March 28, 2017

Teaching Now: Analyzing Primary Sources for Scientific Thinking & Organization

This is a guest post from Tom Bober (a.k.a. @CaptainLibrary), an elementary librarian at RM Captain Elementary in Clayton, Missouri and frequent contributor to the TPS Teachers Network. Earlier this school year I wrote about an activity in which third grade students analyzed primary sources from the Library of Congress, specifically the notes, diagrams, and writings of scientists to explore how scientists organize information. The hope was that students would connect these organizational … [Read more...]

Primary Source Spotlight: Albert Einstein

Library of Congress blog posts Einstein at 100: Mapping the Universe Worlds Revealed: Geography & Maps December 2, 2015 Einstein’s Folklore December 18, 2013 Folklife Today Celebrate Einstein’s Birthday with Pi March 14, 2011 Inside Adams "Albert Einstein lived here" April 19, 1955 political cartoon by Herb Block (scroll down page to read curator's note) Albert Einstein image set Making Einstein theory of relativity easy as "ABC" The Morning Tulsa Daily World. (Tulsa, … [Read more...]

Primary Source Spotlight: Marie Curie

Marie Curie was a brilliant and dedicated scientist who coined the term radioactivity. Her husband Pierre, also a scientist, was so excited about her research that he put his work on hold to help her make quicker progress on hers. In 1898 they discovered two new elements which they named polonium and radium. The Curies went won the 1903 Nobel Prize in Physics (shared with Henri Becquerel whose work they had built on) and Marie won the 1911 Nobel Prize in Chemistry. "The Life of Marie … [Read more...]

Featured Source: Hello, Earth! Hello!

Click the newspaper above to zoom in and read the article. Make a chart that lists the name of each scientist or inventor mentioned in the article, whether the expert was quoted directly or indirectly, and the expert's view of the possibility of communication with other planets. Find out more information about the publisher of this newspaper, then review the Analyzing Newspaper Articles post. Do you think this article is accurate and reliable? Why or why not? Compare and contrast this … [Read more...]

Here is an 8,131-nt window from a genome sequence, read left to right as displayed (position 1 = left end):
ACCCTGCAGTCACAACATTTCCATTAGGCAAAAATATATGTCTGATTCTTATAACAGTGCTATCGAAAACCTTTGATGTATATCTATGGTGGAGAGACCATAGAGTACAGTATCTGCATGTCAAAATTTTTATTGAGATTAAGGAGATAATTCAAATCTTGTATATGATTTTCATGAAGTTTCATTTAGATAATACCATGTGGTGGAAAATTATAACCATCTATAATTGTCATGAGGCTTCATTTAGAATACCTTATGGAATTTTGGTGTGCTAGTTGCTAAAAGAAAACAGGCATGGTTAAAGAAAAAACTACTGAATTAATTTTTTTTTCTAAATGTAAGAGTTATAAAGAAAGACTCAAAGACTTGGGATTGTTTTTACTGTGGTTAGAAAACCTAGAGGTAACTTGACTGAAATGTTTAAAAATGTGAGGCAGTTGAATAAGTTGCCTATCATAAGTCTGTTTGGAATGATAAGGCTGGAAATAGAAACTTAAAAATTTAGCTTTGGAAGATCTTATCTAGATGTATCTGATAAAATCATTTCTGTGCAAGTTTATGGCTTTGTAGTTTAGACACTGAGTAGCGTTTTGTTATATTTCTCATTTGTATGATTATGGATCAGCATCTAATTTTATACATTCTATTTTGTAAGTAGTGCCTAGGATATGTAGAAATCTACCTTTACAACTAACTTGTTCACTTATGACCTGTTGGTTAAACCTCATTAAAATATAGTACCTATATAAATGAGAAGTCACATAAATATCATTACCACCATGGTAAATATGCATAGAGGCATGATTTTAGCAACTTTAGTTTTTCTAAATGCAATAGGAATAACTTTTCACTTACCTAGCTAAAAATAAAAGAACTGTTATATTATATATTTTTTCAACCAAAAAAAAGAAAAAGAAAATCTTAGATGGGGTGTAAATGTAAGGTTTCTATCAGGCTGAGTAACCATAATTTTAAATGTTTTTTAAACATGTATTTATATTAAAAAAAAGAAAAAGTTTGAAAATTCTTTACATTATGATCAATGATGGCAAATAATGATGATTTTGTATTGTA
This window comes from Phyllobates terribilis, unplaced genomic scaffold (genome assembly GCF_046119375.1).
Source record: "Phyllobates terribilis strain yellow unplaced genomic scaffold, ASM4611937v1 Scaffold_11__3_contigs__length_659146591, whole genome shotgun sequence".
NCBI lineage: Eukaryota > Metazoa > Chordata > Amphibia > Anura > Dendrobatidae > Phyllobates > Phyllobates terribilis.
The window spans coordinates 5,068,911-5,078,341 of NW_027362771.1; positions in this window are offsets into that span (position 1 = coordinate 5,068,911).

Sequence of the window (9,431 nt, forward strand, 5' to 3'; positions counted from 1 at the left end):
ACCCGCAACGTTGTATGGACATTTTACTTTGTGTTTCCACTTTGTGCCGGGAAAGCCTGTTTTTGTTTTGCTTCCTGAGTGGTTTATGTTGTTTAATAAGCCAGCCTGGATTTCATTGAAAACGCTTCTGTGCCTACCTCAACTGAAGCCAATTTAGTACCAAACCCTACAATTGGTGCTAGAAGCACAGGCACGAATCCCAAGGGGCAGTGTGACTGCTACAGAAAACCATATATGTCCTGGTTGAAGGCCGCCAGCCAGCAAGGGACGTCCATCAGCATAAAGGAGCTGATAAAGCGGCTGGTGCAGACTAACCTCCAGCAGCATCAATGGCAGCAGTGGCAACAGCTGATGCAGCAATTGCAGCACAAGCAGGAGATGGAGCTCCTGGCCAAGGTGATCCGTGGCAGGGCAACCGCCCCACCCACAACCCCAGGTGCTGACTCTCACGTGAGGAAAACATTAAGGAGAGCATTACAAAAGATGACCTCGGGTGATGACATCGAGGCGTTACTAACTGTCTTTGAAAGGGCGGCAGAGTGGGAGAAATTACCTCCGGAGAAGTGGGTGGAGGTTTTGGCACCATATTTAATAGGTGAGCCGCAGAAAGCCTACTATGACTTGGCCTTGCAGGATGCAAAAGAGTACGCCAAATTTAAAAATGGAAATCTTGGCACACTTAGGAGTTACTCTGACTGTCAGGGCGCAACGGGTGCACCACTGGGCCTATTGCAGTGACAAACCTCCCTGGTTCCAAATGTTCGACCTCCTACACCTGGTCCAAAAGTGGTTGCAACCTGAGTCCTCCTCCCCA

Today in History: Alexander Graham Bell

Today in History–March 10–the Library of Congress features Alexander Graham Bell, who made the first successful telephone call to his assistant Thomas Watson on this date in 1876. An audiologist, speech therapist and teacher of the deaf, Bell's knowledge of the nature of sound likely encourage his experimentation. Another Bell invention was a metal detector, that was created to help save President James A, Garfield. Unfortunately, the attempt to locate the assassin's bullet was unsuccessful. … [Read more...]

Primary Source Spotlight: George Washington Carver & Tuskegee Institute

From America's Library: Born: About 1864 (exact date is unknown) Died: January 5, 1943 George Washington Carver was born a slave in Diamond Grove, Missouri, around 1864. He is one of the nation's most famous agricultural scientists. He is best known for his research on peanuts and his commitment to helping poor Southern African American farmers. Carver worked at Tuskegee Institute in Alabama for most of his adult life. In 1943, soon after Carver's death, President Franklin D. Roosevelt … [Read more...]

Today in History: James Smithson & the Smithsonian Institution

Today in History–June 27–the Library of Congress features the Smithsonian Institution founded by James Smithson, who died on this date in 1829. A renowned British scientist, Smithson left the endowment to "increase and diffusion of knowledge among men." Find out more about the man and the institution that includes numerous museums and research centers in the Today in History section. Then click the links below to access more Library archives related to the Smithsonian. Of course, you'll also … [Read more...]

Today in History: Nuclear Fission

Today in History–December 2–the Library of Congress features nuclear fission. On this day in 1942 Enrico Fermi oversaw the first controlled nuclear fission chain reaction under the stands of the University of Chicago's Stagg Field. Find out more about Fermi and other scientists working on the project by visiting the Today in History section as well as the links below. Enrico Fermi image set Neils Bohr image set Lise Meitner image set J. Robert Oppenheimer image set Letter, … [Read more...]

Today in History: Mathematician & Astronomer Benjamin Banneker

Today in History–November 9–the Library of Congress features mathematician and astronomer Benjamin Banneker, born on this day in 1731. This largely self-taught surveyor and scientist influenced how African Americans were viewed during the Federal period. Learn more about Banneker by visiting the Today in History section, then click the links below to access more primary sources and other resources related to Banneker, astronomy, and more. Benjamin Banneker's Pennsylvania, Delaware, Maryland … [Read more...]